Missing Research on Diabetes and Cannabis

Emily Riopelle

What if Cannabis, in addition to all of its other medicinal properties, had the capacity to treat or even prevent diabetes? For the 22.3 million Americans living with diabetes, this would be a godsend. But the research on the topic is minimal. Why? Perhaps because diabetics are big money makers for the insurance and pharmaceutical companies — $306 billion last year alone. This number, gleaned from a 2012 study done by the American Diabetes Association (ADA), is up from the year before and will continue to rise unless alternative treatments crop up.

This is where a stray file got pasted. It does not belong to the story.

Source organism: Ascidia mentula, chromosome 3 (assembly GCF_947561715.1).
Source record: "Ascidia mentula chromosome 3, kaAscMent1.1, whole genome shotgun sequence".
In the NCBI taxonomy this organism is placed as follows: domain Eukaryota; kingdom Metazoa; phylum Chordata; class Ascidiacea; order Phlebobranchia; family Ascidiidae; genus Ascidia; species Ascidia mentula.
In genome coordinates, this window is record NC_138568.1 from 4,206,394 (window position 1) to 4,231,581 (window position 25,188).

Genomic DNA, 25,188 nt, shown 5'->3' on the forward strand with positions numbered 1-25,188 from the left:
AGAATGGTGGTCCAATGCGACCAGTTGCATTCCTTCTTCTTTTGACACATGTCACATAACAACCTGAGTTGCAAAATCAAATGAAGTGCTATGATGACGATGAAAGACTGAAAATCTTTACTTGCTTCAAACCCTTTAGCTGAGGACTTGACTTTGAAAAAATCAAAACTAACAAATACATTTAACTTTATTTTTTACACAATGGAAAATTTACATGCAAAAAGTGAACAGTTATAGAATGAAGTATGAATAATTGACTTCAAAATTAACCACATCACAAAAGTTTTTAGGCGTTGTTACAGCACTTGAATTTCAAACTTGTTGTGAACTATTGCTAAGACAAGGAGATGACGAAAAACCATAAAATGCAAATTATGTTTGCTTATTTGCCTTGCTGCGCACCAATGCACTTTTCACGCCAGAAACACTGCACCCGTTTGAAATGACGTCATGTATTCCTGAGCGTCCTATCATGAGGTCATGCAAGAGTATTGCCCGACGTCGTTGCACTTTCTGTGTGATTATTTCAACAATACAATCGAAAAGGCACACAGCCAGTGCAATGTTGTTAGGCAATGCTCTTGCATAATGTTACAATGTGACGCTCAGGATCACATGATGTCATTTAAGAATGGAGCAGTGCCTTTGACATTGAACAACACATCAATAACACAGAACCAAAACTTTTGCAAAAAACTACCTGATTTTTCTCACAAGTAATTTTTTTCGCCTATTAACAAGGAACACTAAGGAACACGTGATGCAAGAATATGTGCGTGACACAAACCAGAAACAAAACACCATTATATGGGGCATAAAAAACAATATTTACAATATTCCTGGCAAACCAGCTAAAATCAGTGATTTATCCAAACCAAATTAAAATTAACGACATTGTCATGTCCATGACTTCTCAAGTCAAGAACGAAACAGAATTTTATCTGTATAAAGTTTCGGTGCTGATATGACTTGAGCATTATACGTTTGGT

There are two types of diabetes, Type 1 and Type 2. While Type 2 is more common, both are defined by the body’s inability to produce or absorb insulin, a hormone that allows glucose to be absorbed and processed by cells. Low insulin results in a buildup of glucose in the blood, and insulin injections or pills are required to control blood glucose levels. Diabetics are forced to pay thousands of dollars for meters, testing strips, batteries, lancets, needles, insulin pens, insulin vials, insulin pumps and medications to stabilize their blood glucose every day. According to the previously mentioned ADA study, the number of Americans diagnosed with diabetes increased from 12.1 million in 2002 to 22.4 million in 2012. Along with the rising diagnoses comes increased money spent per patient. But what about diabetics who can’t afford these ridiculous costs? What about the uninsured? How are diabetics, who rely on insulin to survive, supposed to cope if they can’t afford that insulin?